JackRussellTerrierist in reply to Henry Hawkins. | September 25, 2014 at 6:27 pm

        Yes, Henry, I do know you said all that. But littering and speeding and other such trifles are infractions and misdemeanors at most. Ms. Allen was charged with two felonies. Speeding is more dangerous to public safety than What Ms. Allen did, and littering is more damaging to the public than what Ms. Allen did. Yet she ends up with her entire life in jeopardy, even though she neither damaged nor harmed anyone. Two felonies.

        I don’t dislike cops at all. I like them/us a lot. 🙂 But I don’t see them through a TV screen or relatives or rose-colored glasses, having worked in LE almost thirty years myself. I just happen to know how they think and act down to the tiniest fiber of my being.

          “Yes, Henry, I do know you said all that. But littering and speeding and other such trifles are infractions and misdemeanors at most.”

          That’s exactly what I said – I placed them at the lowest end of my scale and this is why I’m saying you only think you know what I’m posting. You’re pointing out things to me like you’re sharing important new knowledge but they’re things I just said!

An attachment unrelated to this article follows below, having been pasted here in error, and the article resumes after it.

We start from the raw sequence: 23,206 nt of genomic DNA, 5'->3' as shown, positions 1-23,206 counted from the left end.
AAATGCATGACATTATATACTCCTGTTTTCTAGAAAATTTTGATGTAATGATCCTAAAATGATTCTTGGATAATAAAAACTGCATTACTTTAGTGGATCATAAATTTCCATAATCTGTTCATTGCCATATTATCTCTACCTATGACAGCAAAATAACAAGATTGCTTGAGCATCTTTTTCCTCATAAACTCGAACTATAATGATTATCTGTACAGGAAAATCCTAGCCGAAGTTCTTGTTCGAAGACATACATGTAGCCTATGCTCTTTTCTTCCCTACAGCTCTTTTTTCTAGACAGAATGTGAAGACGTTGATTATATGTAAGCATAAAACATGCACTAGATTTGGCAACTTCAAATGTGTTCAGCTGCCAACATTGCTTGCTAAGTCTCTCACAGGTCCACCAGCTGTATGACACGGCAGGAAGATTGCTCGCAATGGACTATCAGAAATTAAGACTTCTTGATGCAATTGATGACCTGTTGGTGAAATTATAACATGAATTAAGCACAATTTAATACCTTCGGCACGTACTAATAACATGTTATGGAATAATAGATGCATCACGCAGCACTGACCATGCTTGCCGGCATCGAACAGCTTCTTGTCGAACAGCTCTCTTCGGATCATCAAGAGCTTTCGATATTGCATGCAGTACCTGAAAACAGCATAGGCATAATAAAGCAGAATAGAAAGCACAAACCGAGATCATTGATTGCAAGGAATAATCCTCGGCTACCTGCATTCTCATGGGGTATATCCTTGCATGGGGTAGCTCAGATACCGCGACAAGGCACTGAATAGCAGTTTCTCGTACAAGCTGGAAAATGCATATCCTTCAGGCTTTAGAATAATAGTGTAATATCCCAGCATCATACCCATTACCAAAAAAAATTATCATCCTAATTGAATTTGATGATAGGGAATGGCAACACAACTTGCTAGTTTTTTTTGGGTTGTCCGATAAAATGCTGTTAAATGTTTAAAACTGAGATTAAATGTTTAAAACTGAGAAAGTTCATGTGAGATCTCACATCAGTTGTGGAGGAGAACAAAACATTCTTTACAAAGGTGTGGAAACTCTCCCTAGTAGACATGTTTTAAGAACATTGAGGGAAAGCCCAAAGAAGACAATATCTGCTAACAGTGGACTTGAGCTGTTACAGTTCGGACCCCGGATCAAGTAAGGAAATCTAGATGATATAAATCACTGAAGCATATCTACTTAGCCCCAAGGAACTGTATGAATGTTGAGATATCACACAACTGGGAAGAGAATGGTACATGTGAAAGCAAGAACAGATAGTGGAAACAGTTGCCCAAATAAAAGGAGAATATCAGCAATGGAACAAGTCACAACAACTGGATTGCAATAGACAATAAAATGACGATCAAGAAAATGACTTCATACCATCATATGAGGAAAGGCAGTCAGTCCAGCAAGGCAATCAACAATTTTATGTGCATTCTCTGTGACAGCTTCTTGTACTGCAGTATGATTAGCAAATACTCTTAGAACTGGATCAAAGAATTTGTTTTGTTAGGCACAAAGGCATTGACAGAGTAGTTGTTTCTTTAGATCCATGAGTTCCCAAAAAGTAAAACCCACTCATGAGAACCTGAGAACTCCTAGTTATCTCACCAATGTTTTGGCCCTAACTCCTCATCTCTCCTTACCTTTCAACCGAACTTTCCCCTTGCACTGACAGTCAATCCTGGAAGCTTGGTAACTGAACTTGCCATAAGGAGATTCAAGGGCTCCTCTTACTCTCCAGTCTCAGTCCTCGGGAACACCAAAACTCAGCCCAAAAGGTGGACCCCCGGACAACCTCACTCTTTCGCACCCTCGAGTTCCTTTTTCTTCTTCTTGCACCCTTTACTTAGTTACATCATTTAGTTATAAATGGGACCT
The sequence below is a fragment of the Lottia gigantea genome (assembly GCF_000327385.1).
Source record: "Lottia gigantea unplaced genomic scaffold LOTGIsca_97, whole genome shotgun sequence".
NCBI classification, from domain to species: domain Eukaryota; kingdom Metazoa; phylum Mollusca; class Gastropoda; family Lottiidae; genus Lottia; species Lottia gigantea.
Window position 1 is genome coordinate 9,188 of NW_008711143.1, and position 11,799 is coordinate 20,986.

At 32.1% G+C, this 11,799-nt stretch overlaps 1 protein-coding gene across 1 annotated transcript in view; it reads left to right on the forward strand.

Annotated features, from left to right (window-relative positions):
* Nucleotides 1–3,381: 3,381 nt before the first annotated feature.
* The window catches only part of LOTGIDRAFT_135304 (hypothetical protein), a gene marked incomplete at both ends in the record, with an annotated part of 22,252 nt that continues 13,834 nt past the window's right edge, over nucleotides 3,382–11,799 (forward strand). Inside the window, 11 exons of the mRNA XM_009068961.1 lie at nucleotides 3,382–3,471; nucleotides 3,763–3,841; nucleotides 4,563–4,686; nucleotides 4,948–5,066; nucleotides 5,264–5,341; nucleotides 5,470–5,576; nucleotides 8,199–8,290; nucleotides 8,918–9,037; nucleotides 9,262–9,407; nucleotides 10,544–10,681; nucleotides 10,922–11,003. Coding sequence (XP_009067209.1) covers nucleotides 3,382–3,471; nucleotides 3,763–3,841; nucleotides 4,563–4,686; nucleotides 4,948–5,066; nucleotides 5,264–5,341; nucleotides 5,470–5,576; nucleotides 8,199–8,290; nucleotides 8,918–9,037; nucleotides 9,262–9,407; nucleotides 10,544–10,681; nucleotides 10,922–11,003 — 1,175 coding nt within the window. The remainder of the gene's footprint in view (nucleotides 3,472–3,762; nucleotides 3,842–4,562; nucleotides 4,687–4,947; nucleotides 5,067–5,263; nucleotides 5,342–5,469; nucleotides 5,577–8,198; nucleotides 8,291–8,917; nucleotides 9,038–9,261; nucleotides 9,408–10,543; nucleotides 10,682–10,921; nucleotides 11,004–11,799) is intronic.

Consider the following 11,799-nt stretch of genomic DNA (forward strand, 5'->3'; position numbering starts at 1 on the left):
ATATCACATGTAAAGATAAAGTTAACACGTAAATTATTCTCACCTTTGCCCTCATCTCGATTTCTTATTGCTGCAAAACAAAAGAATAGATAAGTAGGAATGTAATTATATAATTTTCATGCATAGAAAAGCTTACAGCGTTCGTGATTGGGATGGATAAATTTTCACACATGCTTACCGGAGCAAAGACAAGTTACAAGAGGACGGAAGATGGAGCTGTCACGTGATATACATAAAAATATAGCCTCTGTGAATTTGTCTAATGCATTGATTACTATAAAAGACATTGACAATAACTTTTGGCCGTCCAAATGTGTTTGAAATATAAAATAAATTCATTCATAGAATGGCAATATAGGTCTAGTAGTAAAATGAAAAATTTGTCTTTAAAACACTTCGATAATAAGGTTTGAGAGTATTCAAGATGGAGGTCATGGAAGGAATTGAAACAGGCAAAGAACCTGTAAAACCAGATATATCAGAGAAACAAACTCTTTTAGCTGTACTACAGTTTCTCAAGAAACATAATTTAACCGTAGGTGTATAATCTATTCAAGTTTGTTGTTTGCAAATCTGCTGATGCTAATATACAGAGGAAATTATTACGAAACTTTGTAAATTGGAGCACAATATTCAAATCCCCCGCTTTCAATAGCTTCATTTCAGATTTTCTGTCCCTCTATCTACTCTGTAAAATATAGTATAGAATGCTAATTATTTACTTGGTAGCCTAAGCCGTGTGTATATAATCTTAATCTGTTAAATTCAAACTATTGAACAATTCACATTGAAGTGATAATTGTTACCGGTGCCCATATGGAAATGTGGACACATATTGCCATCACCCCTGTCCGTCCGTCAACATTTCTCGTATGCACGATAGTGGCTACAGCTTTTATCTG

I’m not sure if I’m going to ask you to the Halloween Ball or not….

          JackRussellTerrierist in reply to JackRussellTerrierist. | September 26, 2014 at 1:10 am

          If you don’t, you’ll be sorry!! 🙂 🙂

        JackRussellTerrierist in reply to Henry Hawkins. | September 25, 2014 at 6:55 pm

        One other thing, re DWI and “If they blow, they go”: That’s true, unless it’s a cop’s relative or the mayor or the police chief, etc.. In that case, they get their car parked for them and a ride home. It still happens from little towns to big cities.

        The liability you describe in the “If they blow, they go” doctrine is an important reason for the policy, but DWI arrests are also big money-makers for the jurisdiction and are very politically correct.